Postcard of the Righi in Genoa, early 20th century.
Postcard of the Righi in Genoa, early 20th century. Provided by the author

The men behind Genoa’s Righi funicular

What were two businessmen from Obwalden doing in Genoa at the end of the 19th century? Building a funicular railway and giving it a familiar name from home: the Righi.

Dominik Landwehr

Dominik Landwehr

Dominik Landwehr is a cultural and media scientist and lives in Winterthur.

It doesn’t take long to find traces of Switzerland in Genoa: the Confiserie Klainguti is located right in the heart of the city centre. Its founders were three brothers from Graubünden who came to this bustling port on the Ligurian Sea in the early 19th century and opened their first pastry shop there in 1825. Genoa lies at the foot of steep hills, on one of which stands the Forte Castellaccio, an old fortress that gave its name to the surrounding neighbourhood. That is, until 1893 when two businessmen from Obwalden, Franz Josef Bucher and Josef Durrer, built a funicular railway connecting the city to those very slopes. Since then, the district has been known as Righi ‒ like the Rigi mountain in central Switzerland, but written with an extra ‘h’.
Contemporary postcard showing the Righi funicular in Genoa.
Contemporary postcard showing the Righi funicular in Genoa. Provided by the author
Just like the Klainguti brothers, the two entrepreneurs and manufacturers from Obwalden had gone to Genoa to seek their fortune. They were able to acquire a stake in the Hotel Méditerranée in nearby Pegli in 1883, before later buying it outright. And in 1890, they took part in a tender for the construction of Genoa’s tramways and were awarded the contract. However, they were given the concession for the trickiest, steepest section of the network, requiring them to build tunnels. It almost ruined them. Franz Josef Bucher and Josef Durrer had known each other since early childhood. Both were from Kerns near Sarnen in the canton of Obwalden, and the two men eventually became brothers-in-law. The farmer and woodworker teamed up in 1864 to found their own company: Bucher & Durrer. With a flair for spotting new business opportunities, they opened the first parquet flooring factory in Switzerland in nearby Kägiswil a few years later. Their wood flooring was highly sought after, and their domestic sources of timber soon began to run out. Bucher & Durrer expanded into Eastern Europe in 1881, buying a sawmill in Transylvania, which was part of the Austro-Hungarian Empire at the time. In 1885, they opened another parquet flooring factory in the Romanian capital Bucharest.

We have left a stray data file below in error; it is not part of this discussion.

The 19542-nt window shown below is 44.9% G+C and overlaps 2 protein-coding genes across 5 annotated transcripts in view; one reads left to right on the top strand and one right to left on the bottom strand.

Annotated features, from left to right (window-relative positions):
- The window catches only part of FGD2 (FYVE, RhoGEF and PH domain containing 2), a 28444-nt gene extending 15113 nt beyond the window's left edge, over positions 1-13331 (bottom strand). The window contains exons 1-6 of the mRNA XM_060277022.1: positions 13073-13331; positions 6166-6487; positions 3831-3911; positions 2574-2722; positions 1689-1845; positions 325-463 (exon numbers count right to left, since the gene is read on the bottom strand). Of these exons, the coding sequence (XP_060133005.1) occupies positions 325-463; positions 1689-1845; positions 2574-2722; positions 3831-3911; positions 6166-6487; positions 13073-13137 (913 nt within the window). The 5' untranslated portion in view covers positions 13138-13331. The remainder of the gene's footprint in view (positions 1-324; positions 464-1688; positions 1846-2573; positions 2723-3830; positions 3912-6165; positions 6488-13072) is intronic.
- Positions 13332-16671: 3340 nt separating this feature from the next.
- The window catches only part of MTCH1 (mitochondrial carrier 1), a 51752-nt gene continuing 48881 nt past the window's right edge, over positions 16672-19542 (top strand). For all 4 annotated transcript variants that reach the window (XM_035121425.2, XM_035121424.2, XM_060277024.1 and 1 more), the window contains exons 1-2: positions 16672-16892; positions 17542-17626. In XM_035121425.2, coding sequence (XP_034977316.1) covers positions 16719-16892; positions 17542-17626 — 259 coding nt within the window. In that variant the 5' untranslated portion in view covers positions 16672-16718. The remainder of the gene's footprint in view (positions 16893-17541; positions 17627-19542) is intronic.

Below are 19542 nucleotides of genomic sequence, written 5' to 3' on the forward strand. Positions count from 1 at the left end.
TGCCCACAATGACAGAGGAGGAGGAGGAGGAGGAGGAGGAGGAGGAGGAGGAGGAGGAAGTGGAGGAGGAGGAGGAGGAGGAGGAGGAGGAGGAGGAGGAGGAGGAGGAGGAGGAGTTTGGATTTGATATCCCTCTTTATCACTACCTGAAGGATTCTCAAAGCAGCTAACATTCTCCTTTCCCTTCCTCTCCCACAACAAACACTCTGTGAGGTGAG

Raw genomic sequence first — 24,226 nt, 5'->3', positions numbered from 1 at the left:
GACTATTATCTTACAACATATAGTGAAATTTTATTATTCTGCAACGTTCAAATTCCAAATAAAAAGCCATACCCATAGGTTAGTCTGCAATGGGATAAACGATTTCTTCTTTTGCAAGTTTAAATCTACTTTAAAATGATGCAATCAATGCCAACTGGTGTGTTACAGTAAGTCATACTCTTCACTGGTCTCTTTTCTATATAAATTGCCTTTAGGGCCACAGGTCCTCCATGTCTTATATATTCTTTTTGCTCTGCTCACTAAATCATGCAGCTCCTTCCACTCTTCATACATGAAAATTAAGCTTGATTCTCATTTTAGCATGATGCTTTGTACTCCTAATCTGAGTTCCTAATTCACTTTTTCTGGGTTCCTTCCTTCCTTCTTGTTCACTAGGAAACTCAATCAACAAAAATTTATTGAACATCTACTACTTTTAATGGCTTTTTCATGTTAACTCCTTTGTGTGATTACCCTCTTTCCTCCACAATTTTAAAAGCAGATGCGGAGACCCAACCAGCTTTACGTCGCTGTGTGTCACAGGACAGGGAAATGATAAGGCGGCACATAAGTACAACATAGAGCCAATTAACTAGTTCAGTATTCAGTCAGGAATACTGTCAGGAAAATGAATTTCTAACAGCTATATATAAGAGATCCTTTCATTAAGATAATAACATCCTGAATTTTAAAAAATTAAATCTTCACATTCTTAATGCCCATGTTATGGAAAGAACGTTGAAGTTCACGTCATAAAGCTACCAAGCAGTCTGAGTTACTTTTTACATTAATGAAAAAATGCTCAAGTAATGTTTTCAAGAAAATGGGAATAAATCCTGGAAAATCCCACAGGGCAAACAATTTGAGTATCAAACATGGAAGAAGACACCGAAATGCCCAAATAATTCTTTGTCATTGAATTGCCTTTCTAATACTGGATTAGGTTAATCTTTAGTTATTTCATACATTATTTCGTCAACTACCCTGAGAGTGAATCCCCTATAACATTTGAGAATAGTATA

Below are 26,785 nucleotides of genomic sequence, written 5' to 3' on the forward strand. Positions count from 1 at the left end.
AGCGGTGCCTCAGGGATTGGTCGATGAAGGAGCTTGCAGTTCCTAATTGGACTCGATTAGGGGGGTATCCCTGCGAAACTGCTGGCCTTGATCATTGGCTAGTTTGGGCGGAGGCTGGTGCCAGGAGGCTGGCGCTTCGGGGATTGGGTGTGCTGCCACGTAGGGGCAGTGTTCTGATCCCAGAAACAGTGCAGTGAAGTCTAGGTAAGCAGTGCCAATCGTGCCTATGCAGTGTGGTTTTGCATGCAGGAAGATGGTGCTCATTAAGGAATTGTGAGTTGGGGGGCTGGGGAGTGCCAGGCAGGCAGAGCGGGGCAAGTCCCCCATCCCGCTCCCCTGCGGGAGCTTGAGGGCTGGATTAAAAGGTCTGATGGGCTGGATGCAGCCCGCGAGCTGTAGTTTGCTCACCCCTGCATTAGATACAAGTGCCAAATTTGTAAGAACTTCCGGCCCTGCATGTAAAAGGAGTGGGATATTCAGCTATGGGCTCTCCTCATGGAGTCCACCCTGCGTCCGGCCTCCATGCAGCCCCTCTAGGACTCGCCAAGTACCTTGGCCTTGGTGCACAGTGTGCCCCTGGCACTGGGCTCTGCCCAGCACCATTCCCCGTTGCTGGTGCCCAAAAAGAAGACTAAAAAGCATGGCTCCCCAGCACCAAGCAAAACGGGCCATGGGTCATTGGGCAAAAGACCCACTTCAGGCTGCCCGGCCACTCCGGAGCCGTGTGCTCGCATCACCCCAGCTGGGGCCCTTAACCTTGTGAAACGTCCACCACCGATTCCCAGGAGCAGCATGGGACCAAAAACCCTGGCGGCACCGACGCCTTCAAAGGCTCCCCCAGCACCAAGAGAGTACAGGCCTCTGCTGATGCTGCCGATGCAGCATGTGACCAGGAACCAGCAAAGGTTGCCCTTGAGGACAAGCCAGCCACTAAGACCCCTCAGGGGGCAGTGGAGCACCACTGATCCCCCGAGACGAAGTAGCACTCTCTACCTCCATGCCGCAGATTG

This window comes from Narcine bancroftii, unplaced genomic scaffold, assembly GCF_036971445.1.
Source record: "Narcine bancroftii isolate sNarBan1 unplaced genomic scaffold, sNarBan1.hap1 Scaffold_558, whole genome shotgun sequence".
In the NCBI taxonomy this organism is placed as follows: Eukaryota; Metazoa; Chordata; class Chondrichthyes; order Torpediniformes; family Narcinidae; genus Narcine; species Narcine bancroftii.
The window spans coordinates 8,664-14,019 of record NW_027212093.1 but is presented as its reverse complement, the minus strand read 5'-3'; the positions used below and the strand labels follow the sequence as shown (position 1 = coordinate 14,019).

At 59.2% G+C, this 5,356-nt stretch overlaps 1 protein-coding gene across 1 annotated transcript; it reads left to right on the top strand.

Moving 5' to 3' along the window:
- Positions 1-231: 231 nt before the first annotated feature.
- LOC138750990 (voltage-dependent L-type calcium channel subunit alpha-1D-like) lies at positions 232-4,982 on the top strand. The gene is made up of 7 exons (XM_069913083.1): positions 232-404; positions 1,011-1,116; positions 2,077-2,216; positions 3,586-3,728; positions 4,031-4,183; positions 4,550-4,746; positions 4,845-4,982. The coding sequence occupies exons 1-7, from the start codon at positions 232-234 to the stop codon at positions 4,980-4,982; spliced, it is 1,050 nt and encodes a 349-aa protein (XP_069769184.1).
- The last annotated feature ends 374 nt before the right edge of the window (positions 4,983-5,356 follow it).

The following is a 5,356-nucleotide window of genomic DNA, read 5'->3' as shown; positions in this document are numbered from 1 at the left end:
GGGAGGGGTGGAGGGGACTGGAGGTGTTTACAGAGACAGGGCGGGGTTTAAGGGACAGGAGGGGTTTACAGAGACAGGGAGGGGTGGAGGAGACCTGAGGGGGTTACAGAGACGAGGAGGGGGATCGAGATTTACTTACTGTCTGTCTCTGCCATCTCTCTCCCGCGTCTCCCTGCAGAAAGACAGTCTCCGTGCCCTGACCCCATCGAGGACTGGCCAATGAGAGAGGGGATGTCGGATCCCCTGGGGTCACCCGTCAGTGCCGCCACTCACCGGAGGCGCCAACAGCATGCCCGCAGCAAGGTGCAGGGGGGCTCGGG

Josef Durrer (left) and Franz Josef Bucher enjoying lunch on the Stanserhorn. The two men had ceased working together almost ten years before this photo was taken in 1904.
Josef Durrer (left) and Franz Josef Bucher enjoying lunch on the Stanserhorn. The two men had ceased working together almost ten years before this photo was taken in 1904. Obwalden Staatsarchiv
Franz Josef Bucher was a hard-nosed businessman; some of his contemporaries even described him as ‘uncouth’. Apparently, the only word he knew in Italian was ‘subito’, meaning ‘right away’ or ‘at once’. Bucher wanted to be taken seriously. Whatever the cost. His business partner Josef Durrer, a skilled artisan, was the exact opposite: diplomatic, level-headed and reserved. No wonder, then, that differences soon arose between the two, such as when they became involved in a dispute with the cantonal authorities over water rights for their factory in Obwalden that dragged on for years. In 1877, these differences of opinion led to a parting of the ways, but the split proved only temporary. Re-united, the two men tried to find ways of rubbing along together. The duo ploughed the money they earned from timber and parquet flooring into the up-and-coming hotel business, building their first establishment in 1870: the Sonnenberg in Engelberg, where they were able to show off their fancy flooring to a wider public. The hotel was sold on at a profit just twelve months later, and the money used to acquire the Trittalp, an area of land high above Lake Lucerne. The previous owner, Korporation Luzern, a local body that administered long-established common heritable property, had deemed the land not suitable for agricultural use. But Durrer and Bucher had other ideas. They gave the alpine meadow a new name: Bürgenstock. The Grand Hotel Bürgenstock opened its doors in 1873, and a funicular was built in 1888. Other hotels were to follow: the Hotel de l’Europe in Lucerne in 1883, and the Hotel Quirinale in Rome in 1893.